Open AccessThis article is distributed under the terms of the Creative Commons Attribution 4.0 International License (http://creativecommons.org/licenses/by/4.0/), which permits unrestricted use, distribution, and reproduction in any medium, provided you give appropriate credit to the original author(s) and the source, provide a link to the Creative Commons license, and indicate if changes were made. The Creative Commons Public Domain Dedication waiver (http://creativecommons.org/publicdomain/zero/1.0/) applies to the data made available in this article, unless otherwise stated.

Authors’ Affiliations

(1)
Department of Dermatology, Academic Medical Centre, University of Amsterdam
(2)
Unit for Population-Based Dermatology Research, St. John’s Institute of Dermatology, Guy’s and St Thomas’ NHS Foundation Trust and King’s College London
(3)
Department of Paediatric Dermatology, Our Lady’s Children’s Hospital
(4)
Irish Skin Foundation
(5)
Department of Dermatology, Nantes University Hospital
(6)
Department of Dermatology and Venereology, Aarhus University Hospital
(7)
Nottingham Support Group for Carers of Children with Eczema
(8)
Department of Dermatology and Allergy, University Hospital Schleswig-Holstein
(9)
Medical Sociology, Institute of Epidemiology and Preventive Medicine, University of Regensburg
(10)
Department of Clinical Medicine, Trinity College Dublin
(11)
National Children’s Research Centre
(12)
Center for Evidence-based Healthcare, Medizinische Fakultät Carl Gustav Carus, TU Dresden
(13)
University Allergy Center, University Hospital Carl Gustav Carus Dresden
(14)
MRC North West Hub for Trials Methodology Research, Department of Biostatistics, University of Liverpool

References

  1. Weidinger S, Novak N. Atopic dermatitis. Lancet. 2016;387(10023):1109–22.View ArticlePubMedGoogle Scholar
  2. Silverberg JI. Health care utilization, patient costs, and access to care in US adults with eczema: a population-based study. JAMA Dermatol. 2015;151(7):743–52.View ArticlePubMedGoogle Scholar
  3. McAleer MA, Flohr C, Irvine AD. Management of difficult and severe eczema in childhood. BMJ. 2012;345:e4770.View ArticlePubMedGoogle Scholar
  4. European Medicines Agency. Questions and answers on Sandimmun, Sandimmun Neoral and associated names (ciclosporin, 10, 25, 50 and 100 mg capsules, 100 mg/ml oral solution and 50 mg/ml concentrate for solution for infusion). 2013. http://www.ema.europa.eu/docs/en_GB/document_library/Referrals_document/Sandimmun_30/WC500144897.pdf. Accessed 1 Jan 2017.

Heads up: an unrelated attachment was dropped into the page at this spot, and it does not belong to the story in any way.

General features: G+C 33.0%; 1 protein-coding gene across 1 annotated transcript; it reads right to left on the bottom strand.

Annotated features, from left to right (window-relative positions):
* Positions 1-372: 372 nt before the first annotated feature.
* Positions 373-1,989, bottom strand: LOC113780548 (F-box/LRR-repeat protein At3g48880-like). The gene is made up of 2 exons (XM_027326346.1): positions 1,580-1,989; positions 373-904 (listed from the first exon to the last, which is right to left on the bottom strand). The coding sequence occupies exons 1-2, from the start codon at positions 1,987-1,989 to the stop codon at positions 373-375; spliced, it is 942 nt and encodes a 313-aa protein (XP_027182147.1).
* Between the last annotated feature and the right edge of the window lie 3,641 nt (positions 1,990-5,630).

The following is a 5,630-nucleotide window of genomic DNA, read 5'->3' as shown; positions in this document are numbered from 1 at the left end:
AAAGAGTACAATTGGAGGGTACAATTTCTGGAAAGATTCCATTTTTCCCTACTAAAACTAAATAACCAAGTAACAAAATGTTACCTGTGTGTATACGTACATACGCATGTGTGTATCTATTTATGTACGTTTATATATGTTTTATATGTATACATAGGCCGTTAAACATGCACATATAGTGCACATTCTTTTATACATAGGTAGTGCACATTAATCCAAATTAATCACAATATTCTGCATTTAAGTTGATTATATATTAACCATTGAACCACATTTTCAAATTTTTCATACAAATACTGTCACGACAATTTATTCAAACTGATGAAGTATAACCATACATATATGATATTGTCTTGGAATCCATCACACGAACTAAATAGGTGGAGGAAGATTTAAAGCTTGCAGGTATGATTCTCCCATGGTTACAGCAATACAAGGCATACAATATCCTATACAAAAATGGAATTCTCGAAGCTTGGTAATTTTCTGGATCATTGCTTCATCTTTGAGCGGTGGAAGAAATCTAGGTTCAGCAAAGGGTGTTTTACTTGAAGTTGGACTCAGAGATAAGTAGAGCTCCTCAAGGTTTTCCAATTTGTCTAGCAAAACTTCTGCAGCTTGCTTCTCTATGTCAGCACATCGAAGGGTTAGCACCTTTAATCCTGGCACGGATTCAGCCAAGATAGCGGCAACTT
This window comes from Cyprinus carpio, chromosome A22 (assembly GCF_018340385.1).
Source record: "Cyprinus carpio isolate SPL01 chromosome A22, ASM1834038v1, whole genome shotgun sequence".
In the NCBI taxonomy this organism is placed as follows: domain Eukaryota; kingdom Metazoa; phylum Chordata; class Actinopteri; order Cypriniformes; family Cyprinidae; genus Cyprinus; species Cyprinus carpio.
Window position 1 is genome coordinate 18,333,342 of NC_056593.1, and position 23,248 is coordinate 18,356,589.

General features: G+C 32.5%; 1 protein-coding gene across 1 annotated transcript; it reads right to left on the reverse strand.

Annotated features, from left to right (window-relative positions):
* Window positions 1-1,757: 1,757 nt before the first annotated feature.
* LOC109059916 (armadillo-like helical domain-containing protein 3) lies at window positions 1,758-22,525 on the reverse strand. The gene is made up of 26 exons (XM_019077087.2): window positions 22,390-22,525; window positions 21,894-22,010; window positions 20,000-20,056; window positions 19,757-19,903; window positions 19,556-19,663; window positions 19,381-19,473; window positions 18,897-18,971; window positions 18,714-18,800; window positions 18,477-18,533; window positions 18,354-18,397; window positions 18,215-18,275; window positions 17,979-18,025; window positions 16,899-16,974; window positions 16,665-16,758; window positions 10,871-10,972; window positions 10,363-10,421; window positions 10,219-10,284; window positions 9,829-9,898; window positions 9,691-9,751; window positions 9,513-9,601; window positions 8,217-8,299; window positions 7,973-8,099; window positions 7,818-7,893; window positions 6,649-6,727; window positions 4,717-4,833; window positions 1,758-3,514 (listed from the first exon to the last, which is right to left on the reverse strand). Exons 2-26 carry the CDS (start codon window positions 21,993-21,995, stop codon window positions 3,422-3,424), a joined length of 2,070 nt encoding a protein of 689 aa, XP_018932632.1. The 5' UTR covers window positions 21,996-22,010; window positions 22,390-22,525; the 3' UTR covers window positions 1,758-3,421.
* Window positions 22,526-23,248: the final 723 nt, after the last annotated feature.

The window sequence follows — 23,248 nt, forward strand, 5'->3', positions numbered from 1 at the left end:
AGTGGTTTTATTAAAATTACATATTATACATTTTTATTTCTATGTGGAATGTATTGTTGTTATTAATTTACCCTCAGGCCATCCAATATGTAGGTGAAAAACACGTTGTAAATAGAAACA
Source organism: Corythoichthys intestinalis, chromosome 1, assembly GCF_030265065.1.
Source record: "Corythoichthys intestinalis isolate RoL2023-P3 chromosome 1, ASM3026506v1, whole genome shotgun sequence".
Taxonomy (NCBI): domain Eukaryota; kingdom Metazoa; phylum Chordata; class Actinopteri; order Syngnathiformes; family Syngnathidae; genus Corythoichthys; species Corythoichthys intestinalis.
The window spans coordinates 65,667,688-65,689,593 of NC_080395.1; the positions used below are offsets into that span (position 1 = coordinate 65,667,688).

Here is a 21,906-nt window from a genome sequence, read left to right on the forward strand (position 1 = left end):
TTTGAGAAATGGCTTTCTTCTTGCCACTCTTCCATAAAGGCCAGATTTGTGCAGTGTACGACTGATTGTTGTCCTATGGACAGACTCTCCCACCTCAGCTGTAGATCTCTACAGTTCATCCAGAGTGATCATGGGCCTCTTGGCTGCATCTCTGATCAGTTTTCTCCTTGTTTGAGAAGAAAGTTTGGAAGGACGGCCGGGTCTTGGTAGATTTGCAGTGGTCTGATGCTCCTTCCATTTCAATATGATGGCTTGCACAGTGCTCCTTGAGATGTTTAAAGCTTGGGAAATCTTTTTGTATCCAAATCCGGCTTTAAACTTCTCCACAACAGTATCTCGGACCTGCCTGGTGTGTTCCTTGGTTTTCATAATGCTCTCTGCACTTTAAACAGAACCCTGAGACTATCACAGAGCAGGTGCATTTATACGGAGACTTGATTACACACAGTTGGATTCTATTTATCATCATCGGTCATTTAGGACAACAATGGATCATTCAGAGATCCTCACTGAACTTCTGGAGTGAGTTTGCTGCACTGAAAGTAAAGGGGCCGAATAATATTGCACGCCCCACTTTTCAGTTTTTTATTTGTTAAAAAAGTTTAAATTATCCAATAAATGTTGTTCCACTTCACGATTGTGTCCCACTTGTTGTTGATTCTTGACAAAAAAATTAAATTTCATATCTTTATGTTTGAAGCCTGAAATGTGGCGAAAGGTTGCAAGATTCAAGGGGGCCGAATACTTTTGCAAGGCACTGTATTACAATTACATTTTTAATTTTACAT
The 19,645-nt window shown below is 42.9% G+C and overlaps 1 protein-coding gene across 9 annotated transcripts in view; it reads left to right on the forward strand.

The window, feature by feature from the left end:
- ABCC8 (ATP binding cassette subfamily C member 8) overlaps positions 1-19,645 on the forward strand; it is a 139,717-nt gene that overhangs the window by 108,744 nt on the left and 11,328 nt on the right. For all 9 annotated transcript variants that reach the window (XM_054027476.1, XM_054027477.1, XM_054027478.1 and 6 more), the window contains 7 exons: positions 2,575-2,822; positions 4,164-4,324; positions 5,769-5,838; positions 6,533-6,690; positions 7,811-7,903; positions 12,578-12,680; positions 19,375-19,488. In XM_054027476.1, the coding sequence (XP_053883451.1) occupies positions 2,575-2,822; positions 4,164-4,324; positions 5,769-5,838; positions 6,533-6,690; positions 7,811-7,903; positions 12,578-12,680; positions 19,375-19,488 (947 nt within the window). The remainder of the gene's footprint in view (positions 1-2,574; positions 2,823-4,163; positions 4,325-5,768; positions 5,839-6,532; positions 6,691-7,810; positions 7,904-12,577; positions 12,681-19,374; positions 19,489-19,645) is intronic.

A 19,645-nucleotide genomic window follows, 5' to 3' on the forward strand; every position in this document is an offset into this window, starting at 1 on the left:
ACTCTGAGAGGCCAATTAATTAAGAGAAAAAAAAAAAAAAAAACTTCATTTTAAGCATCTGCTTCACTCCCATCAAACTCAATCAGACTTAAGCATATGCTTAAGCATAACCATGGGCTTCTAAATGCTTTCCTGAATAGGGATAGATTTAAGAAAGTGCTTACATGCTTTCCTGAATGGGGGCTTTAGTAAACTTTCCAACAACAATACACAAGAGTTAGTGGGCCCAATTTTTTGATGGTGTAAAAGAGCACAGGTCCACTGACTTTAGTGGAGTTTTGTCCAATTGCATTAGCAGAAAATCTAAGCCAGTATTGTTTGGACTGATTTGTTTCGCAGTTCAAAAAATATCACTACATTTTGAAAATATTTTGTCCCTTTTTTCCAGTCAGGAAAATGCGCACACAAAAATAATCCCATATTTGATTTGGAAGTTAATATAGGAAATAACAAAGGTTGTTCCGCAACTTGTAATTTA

5. Roekevisch E, Spuls PI, Kuester D, et al. Efficacy and safety of systemic treatments for moderate-to-severe atopic dermatitis: a systematic review. J Allergy Clin Immunol. 2014;133(2):429–38.View ArticlePubMedGoogle Scholar
  6. Garritsen FM, Roekevisch E, van der Schaft J, et al. Ten years experience with oral immunosuppressive treatment in adult patients with atopic dermatitis in two academic centres. J Eur Acad Dermatol Venereol. 2015;29(10):1905–12.View ArticlePubMedGoogle Scholar
  7. van der Schaft J, Politiek K, van den Reek JM, et al. Drug survival for ciclosporin A in a long-term daily practice cohort of adult patients with atopic dermatitis. Br J Dermatol. 2015;172(6):1621–7.View ArticlePubMedGoogle Scholar
  8. Politiek K, van der Schaft J, Coenraads PJ, et al. Drug survival for methotrexate in a daily practice cohort of adult patients with severe atopic dermatitis. Br J Dermatol. 2016;174(1):201–3.View ArticlePubMedGoogle Scholar
  9. Ring J, Alomar A, Bieber T, et al. Guidelines for treatment of atopic eczema (atopic dermatitis) Part II. J Eur Acad Dermatol Venereol. 2012;26(9):1176–93.View ArticlePubMedGoogle Scholar
  10. Sidbury R, Davis DM, Cohen DE, et al. Guidelines of care for the management of atopic dermatitis: section 3. Management and treatment with phototherapy and systemic agents. J Am Acad Dermatol. 2014;71(2):327–49.View ArticlePubMedPubMed CentralGoogle Scholar